It’s always one of the concerns in the back of your mind as we head into the workout season, when guys trying to get drafted are doing private workouts for teams. What if a guy gets injured?
Hopefully it’s not serious, but Connecticut guard and expected lottery pick Jeremy Lamb rolled his ankle in a workout for the Raptors, tweets Jay Satur, who works for the team.
Stefanski says Lamb rolled his ankle early in first workout and was shut down.
Shut down doesn’t mean it’s serious because everybody is going to be very cautious right now. Lamb was treated by the Raptors training staff but did not speak to the media afterward. We will update when we have information, but if this is simply an ankle sprain he could rest for a week or so before resuming workouts.
Lamb could end up being the best of a quality crop of good two guards in this draft — he is the most athletic and can jump out of the building, plus he is a good defender. But he needs a better shot, especially from distance, and he seemed to float through games at points and not be engaged. The questions are not about the tools but rather if he has any idea how to really use them.
He’s a bit of a gamble. DraftExpress has the Raptors taking him at No. 8 but don’t be shocked if he falls a few slots. Not out of the lottery, but if a team wants less risk in their pick they may pass. But just a few spots lower the potential upside on Lamb if he lives up to his physical gifts is too much to pass up.
Apparently, all it takes is a little public discussion of LeBron James‘ “broken” jump shot to get him back on balance and knocking down the three ball — he was 4-of-6 from deep Wednesday.
Then again J.R. Smith was 7-of-13, Kyrie Irving 4-of-5, and as a team the Cavaliers knocked down a record 25 threes — while shooting 55.6 percent — as they wiped the floor with the Hawks in Game 2.
In case you’re curious where the Cavs were hitting from, here’s the team’s shot chart.
The Houston Rockets aren’t in any rush to hire a new head coach, preferring to interview a wide range of candidates to find the right one. Jeff Van Gundy has been widely believed to be at the top of their list, now that Tom Thibodeau and Scott Brooks are off the market, but ESPN.com’s Marc Stein is reporting another name that has entered the mix: Mike D’Antoni, who last held a head coaching job from 2012 to 2014 with the Lakers and currently serves as the Sixers’ lead assistant.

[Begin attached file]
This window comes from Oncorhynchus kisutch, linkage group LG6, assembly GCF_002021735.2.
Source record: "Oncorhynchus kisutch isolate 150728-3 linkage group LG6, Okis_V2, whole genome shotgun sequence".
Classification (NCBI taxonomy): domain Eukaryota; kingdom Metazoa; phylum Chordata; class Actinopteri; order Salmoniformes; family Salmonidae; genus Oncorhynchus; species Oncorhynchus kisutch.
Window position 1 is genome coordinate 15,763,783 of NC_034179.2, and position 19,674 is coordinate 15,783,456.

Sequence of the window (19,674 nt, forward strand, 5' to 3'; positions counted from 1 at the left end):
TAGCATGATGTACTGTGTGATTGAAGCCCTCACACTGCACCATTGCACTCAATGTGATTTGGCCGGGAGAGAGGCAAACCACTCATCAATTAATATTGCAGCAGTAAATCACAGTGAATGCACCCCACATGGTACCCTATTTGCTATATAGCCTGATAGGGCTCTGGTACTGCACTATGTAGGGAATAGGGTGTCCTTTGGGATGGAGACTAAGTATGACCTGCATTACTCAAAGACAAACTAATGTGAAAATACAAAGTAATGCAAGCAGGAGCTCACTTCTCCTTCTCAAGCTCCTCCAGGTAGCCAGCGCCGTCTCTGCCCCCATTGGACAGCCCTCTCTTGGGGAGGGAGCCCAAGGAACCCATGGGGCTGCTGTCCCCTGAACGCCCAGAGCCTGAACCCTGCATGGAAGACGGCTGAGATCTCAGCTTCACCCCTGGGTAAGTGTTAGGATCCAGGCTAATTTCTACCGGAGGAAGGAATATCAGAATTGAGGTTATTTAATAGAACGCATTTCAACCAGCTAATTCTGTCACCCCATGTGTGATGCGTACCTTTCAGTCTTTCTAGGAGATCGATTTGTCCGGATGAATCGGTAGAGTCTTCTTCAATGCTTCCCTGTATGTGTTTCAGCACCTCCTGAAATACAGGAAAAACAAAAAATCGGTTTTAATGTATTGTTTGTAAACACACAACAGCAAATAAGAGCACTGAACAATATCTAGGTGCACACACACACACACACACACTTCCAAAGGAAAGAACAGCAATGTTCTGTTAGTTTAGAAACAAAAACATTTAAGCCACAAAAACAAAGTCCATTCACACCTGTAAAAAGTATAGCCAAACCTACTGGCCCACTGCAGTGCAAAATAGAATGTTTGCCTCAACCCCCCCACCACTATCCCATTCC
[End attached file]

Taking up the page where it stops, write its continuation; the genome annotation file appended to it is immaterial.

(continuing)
The Pacers, meanwhile, haven’t made a final decision on Frank Vogel’s future with the team, but all signs seem to point to him getting let go in the next few days. And if that happens, Stein reports that Vogel will also be on Houston’s list of candidates.
Given the Rockets’ massive drop-off on the defensive end this season, Vogel would seem to be a better fit than D’Antoni. But it sounds like the Rockets aren’t close to finding a replacement for J.B. Bickerstaff, although it would make sense to have a new coach in place by next month’s draft.
On Monday, the Hawks played the Cavaliers close and even led in the fourth quarter, leading plenty of optimism that Game 2 would be equally competitive, that the Hawks had something to build on.
The Cavs dominated from the start on Wednesday, with a 123-98 final score that was far closer than the game actually was — the Cavs led 74-36 at the half and led by as much as 38 at one point in the second half.
The Cavs also hit 25 three-pointers, which is the all-time record for a single game — regular season or playoffs. J.R. Smith hit seven of them, along with four each from LeBron James and Kyrie Irving and three for Kevin Love.
18 of Cleveland’s threes came in the first half, also a playoff record, and this was all Atlanta could do:
That’s the kind of night it was for the Hawks, who now trail 2-0 in the series as it heads back to Atlanta.
LeBron James has always been an incredible passer. In the midst of the Cavs’ Game 2 beatdown of the Hawks, he zipped this one-handed beauty into the paint to Kyrie Irving, who kicked it out to Kevin Love for a corner three:
The three was just one of the 18 Cleveland hit in the first half, which set an NBA playoff record.